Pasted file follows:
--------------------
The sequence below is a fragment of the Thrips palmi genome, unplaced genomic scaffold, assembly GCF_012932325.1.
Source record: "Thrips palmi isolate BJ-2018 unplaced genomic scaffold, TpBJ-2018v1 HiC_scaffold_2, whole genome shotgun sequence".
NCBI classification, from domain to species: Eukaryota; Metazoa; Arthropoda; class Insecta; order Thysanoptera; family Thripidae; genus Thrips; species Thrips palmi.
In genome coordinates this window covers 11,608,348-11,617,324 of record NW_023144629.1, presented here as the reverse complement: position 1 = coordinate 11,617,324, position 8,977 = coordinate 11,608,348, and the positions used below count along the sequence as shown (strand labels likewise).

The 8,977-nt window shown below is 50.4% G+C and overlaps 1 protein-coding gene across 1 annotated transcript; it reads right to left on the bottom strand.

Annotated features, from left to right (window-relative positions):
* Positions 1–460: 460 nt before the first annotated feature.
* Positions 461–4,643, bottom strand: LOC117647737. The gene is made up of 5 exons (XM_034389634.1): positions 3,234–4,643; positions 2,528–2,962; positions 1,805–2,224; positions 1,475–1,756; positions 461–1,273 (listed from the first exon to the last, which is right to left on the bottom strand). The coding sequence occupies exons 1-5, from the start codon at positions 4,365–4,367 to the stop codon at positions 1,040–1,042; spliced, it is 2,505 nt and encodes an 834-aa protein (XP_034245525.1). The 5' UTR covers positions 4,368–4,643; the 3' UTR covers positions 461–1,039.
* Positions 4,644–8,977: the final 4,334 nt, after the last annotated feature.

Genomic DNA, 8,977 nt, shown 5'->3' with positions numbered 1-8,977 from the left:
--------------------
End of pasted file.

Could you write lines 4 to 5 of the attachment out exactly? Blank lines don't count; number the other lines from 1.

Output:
In genome coordinates this window covers 11,608,348-11,617,324 of record NW_023144629.1, presented here as the reverse complement: position 1 = coordinate 11,617,324, position 8,977 = coordinate 11,608,348, and the positions used below count along the sequence as shown (strand labels likewise).

The 8,977-nt window shown below is 50.4% G+C and overlaps 1 protein-coding gene across 1 annotated transcript; it reads right to left on the bottom strand.